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FMC waypoints and ILS USA vs Rest of the world?????

Pro Member Trainee
b_kennedy Trainee

Hi guys. Have been teaching myself as I go, granted alot are youtube vids which seem to stir up very heated debates about what is right and wrong; but all the FMC ILS landings I have seen are USA of some description. Each point on the localiser has a LEG code to input to FMC and very easy to understand approach charts.

However I have noticed any charts outside of USA dont have these localiser leg decriptions or easy to read approaches. I know you guys will say its easy but for someone who's learning its alot more difficult haha.

If anyone could point me to a good guide or walkthrough regarding anythig ex-USA would be great.

Thanks guys

7 Responses

Pro Member Chief Captain
Jonathan (99jolegg) Chief Captain

I'm not too sure what you're asking. What do you mean by an "ILS FMC"? Do you mean that the aircraft you're flying the ILS with is equipped with an FMC?

Waypoints on the approach aren't just a feature in the USA...you get it in the UK too and I guess, the rest of Europe.

The procedure is exactly the same for aircraft with FMCs or without. If you fly a light Cessna which is IFR equipped the procedure is still the same.

Pro Member Trainee
b_kennedy Trainee

Sorry I kind of confused myself a bit too but I'm glad you've replied. Your always the man with the answers haha.

Basically on a US approach chart each section of the ils has a waypoint 'name' which you can enter into the fmc. With the 'other' charts they don't seem to have a 'name'. Sorry if it's not clear. I will upload some pics if you don't understand and thanks very much for your reply. It's much appreciated!!

Pro Member Chief Captain
Jonathan (99jolegg) Chief Captain

The name you refer to is a 5 letter code called an 'intersection'. On approaches and in TMAs they're mainly used for GPS navigation. We used them in New Zealand, by programming them into the Garmin GPS and turning the autopilot on, you could follow the waypoint route even on to the approach! To that end, I think really, they're not used on conventional airliners as a basis for the approach, more for GPS approaches at a guess.

There is certainly no need for them...if you input the ILS into the FMC, it'll come up with waypoints on the ND anyway, not intersections but usually distances to go from the ILS antennae or an airfield associated DME.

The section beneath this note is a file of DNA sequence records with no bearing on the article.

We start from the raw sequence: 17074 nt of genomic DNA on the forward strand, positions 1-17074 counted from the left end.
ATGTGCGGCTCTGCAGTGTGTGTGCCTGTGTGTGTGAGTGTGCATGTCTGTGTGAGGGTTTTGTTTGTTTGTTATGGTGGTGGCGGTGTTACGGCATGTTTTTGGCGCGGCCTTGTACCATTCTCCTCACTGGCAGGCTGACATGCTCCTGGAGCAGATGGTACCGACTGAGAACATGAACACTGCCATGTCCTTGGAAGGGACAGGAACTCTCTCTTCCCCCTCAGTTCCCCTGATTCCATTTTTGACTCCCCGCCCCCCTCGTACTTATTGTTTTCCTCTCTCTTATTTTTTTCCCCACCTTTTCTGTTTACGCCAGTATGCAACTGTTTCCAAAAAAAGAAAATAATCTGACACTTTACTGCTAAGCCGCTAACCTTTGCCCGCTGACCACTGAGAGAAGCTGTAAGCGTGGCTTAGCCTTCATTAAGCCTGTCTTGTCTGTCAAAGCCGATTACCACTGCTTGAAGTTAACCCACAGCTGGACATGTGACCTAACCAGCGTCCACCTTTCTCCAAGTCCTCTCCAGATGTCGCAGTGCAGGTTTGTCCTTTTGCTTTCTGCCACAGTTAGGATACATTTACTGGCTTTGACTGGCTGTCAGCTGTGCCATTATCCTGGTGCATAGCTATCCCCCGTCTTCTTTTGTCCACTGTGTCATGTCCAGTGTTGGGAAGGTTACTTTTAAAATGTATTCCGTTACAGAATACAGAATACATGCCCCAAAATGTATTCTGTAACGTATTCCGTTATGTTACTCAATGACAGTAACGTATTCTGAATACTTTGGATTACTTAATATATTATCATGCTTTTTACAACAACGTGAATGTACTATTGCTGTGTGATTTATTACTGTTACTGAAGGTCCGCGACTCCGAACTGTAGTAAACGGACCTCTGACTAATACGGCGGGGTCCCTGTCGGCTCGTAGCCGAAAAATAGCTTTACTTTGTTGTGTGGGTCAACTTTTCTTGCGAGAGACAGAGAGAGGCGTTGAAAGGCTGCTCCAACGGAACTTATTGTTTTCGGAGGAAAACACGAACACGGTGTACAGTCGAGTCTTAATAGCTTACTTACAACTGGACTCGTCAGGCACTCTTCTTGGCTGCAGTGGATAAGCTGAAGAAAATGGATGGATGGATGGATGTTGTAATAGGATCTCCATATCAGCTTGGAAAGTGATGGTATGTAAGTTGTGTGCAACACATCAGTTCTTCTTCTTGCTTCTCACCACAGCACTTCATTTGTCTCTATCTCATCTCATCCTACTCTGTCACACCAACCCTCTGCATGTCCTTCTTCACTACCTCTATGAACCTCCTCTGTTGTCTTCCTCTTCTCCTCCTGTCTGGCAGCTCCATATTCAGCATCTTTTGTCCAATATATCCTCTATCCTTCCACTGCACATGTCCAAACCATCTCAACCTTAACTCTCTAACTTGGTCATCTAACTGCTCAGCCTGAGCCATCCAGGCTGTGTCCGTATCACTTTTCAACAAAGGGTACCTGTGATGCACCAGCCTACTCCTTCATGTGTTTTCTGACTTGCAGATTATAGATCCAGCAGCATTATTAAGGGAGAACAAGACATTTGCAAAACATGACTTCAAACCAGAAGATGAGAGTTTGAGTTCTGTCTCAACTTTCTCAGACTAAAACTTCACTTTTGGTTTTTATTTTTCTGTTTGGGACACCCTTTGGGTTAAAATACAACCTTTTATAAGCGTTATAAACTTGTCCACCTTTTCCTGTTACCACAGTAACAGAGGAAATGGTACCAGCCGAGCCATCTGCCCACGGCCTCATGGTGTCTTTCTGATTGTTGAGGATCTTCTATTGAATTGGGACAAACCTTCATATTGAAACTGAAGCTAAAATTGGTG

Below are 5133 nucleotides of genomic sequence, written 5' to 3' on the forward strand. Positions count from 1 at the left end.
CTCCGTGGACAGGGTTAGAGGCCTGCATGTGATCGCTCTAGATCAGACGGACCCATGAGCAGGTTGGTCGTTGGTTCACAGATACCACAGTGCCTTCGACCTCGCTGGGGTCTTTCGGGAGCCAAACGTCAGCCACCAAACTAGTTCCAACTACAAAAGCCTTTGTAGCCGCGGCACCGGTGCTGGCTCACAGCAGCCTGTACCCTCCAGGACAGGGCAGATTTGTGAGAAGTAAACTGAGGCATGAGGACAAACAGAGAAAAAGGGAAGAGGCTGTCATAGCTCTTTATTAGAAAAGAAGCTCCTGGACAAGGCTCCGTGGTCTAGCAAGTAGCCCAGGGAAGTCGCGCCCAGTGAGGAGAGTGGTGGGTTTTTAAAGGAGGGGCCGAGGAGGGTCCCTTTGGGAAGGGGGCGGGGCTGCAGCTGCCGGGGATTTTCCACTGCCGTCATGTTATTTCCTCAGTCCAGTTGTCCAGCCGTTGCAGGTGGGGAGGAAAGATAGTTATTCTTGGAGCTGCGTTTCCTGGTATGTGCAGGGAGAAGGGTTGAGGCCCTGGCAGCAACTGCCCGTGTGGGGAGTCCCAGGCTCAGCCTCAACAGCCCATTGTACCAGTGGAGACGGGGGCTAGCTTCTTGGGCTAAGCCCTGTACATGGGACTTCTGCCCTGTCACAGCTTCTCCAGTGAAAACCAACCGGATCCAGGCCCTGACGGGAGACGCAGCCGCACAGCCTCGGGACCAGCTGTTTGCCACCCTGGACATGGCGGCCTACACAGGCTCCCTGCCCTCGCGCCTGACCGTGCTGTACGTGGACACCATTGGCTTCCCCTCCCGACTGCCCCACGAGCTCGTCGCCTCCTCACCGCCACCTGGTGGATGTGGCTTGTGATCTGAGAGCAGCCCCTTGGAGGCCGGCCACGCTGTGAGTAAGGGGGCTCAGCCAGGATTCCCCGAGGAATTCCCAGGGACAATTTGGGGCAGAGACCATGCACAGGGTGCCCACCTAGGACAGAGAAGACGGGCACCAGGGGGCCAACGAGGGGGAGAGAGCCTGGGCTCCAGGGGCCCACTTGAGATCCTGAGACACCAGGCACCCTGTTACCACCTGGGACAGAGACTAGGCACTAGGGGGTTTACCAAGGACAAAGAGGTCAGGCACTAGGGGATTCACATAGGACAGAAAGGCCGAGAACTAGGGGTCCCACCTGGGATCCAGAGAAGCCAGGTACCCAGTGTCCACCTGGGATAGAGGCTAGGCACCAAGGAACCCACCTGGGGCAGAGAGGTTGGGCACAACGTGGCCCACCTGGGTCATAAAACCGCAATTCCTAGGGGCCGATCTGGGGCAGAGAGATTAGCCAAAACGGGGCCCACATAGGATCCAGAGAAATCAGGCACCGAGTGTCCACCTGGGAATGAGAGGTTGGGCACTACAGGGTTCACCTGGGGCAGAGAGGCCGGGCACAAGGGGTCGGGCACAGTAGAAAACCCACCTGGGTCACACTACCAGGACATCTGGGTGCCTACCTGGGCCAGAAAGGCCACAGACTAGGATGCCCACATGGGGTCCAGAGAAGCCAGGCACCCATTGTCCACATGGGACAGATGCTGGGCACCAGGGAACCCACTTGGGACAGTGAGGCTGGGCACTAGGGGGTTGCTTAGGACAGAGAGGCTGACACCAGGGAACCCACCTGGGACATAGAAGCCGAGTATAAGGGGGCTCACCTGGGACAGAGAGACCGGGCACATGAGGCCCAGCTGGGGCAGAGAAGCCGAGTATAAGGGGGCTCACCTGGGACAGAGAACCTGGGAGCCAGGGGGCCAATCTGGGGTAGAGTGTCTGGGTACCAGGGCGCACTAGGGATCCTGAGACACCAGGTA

Why do you want intersections on the approach? Why not just use the DEP/ARR page in the CDU and put in the approach you're flying there?

Pro Member Trainee
b_kennedy Trainee

I am able to select the arrival airport and select a runway via the FMC. I can also set the auto for the ILS which is perfect with FMC information. However my last leg is always a fair distance or a ridiculous approach angle for the aircraft. It's like I have some waypoints missing.

Am I wrong using FSBuild? Also when I select departure runways there are several choices for each one. I select just the runway number eg. 27 INSTEAD of ILS27. Is this right?

Many thanks

Pro Member Chief Captain
Jonathan (99jolegg) Chief Captain

What aircraft are you using?

If you go to the RTE page and input the route, it won't include the final approach.

If you click on the DEP/ARR page, it'll bring up the available runway approaches with their respective STARs and if applicable, transitions. Choose the STAR and the runway. If you're doing an ILS approach into runway 27, then choose ILS RWY 27 with a STAR if you so wish.

If you just choose RWY 27 then yes, you'll be left mid air because you haven't told the FMC you want to plan out the final approach, including the missed approach.

Pro Member Trainee
b_kennedy Trainee

Right i think I've just completely confused myself with all these youtube video's. Going to fly now and give it a go. Do you know of any good information docs?

Pro Member Chief Captain
Jonathan (99jolegg) Chief Captain

Information docs for what? Programming the FMC? For the FMC, I wrote this a while ago:

http://www.flightsimulationforums.com/viewtopic.php?t=8578

It's very generic and by no means true or accurate for all types but it's a good guide. Otherwise look on Avsim.

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